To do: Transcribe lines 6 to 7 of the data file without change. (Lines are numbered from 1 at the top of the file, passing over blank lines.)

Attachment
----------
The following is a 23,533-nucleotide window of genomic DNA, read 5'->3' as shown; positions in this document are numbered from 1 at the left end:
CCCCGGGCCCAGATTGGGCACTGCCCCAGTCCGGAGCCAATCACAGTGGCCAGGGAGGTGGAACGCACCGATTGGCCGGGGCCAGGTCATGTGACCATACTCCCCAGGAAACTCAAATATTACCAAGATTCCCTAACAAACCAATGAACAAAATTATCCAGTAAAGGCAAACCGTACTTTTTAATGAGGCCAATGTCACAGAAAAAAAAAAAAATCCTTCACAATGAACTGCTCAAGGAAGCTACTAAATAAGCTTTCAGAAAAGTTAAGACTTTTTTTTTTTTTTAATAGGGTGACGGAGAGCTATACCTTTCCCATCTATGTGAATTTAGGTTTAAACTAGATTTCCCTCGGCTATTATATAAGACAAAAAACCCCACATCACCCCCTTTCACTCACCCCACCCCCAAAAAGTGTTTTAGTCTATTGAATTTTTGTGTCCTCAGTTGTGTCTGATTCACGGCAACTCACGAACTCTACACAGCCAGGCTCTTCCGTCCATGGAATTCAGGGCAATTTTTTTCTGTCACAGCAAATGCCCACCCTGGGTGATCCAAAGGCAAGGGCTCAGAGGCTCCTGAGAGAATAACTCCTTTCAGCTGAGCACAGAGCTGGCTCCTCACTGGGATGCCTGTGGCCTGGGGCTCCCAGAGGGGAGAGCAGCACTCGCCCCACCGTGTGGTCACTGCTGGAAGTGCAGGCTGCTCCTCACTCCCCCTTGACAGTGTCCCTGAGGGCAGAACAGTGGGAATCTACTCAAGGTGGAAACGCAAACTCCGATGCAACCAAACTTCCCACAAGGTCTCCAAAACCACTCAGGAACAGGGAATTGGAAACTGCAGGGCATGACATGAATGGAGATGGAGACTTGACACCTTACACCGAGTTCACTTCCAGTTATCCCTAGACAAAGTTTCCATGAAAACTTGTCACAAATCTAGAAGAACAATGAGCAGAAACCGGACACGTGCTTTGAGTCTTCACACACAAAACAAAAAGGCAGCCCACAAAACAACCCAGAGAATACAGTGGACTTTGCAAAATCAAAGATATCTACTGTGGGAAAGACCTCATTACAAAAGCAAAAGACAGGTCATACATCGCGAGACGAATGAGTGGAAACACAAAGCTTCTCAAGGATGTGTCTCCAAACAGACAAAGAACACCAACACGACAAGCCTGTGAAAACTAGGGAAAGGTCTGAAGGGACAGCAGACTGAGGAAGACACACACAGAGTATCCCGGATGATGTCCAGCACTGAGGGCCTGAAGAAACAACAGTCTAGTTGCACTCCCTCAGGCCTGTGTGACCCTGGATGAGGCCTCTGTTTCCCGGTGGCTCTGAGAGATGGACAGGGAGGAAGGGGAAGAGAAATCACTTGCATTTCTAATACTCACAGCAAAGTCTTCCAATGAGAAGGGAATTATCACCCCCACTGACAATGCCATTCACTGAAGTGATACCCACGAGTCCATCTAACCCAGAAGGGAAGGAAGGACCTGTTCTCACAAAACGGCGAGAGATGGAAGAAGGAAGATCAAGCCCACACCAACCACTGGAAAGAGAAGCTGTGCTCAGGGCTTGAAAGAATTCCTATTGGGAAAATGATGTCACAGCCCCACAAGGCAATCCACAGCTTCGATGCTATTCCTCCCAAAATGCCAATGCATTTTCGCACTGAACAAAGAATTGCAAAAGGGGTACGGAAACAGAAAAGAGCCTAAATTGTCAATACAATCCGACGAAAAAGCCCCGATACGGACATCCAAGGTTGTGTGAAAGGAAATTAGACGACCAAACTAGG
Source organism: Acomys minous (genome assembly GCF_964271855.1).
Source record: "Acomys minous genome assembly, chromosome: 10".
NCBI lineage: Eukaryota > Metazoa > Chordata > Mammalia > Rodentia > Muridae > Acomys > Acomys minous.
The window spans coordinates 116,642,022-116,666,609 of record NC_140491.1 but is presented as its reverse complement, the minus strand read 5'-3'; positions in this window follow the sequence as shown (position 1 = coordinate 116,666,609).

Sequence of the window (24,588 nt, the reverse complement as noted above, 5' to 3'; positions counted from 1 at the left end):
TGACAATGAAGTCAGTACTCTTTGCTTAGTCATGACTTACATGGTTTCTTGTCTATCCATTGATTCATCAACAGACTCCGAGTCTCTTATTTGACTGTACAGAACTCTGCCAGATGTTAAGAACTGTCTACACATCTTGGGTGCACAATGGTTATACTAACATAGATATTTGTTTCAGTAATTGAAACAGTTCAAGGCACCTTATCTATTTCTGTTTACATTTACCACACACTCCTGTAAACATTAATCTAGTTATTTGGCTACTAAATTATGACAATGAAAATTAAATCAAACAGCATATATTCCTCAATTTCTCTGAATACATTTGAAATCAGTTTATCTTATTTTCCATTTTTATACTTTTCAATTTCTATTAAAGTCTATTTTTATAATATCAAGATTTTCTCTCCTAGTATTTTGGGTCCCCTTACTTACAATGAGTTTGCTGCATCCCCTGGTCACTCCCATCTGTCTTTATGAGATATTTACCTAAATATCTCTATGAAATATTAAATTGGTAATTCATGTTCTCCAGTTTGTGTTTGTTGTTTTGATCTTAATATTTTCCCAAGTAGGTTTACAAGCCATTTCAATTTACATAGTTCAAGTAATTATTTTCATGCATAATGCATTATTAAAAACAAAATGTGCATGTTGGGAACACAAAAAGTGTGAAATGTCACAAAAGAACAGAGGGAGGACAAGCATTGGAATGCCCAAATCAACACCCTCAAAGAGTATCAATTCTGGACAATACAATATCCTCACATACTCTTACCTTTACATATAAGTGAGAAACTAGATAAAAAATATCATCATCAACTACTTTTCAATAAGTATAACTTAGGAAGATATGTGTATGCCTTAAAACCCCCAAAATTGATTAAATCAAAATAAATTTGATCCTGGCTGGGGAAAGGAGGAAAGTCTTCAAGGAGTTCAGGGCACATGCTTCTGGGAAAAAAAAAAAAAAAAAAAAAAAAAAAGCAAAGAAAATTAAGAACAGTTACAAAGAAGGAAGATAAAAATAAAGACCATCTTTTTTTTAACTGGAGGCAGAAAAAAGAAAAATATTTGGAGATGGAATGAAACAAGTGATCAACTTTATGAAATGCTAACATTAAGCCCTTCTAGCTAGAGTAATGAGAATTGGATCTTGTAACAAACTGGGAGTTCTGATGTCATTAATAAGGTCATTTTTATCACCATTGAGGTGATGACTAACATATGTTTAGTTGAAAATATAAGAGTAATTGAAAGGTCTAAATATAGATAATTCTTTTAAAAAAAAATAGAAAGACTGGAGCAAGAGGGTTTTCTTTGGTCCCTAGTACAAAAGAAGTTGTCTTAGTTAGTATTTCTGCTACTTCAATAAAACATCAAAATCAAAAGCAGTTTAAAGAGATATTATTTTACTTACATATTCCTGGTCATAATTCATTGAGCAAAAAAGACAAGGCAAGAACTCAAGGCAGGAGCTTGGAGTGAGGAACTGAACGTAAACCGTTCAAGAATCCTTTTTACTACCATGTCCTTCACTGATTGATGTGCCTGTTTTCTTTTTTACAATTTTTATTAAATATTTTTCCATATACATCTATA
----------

The window spans coordinates 116,642,022-116,666,609 of record NC_140491.1 but is presented as its reverse complement, the minus strand read 5'-3'; positions in this window follow the sequence as shown (position 1 = coordinate 116,666,609).

Sequence of the window (24,588 nt, the reverse complement as noted above, 5' to 3'; positions counted from 1 at the left end):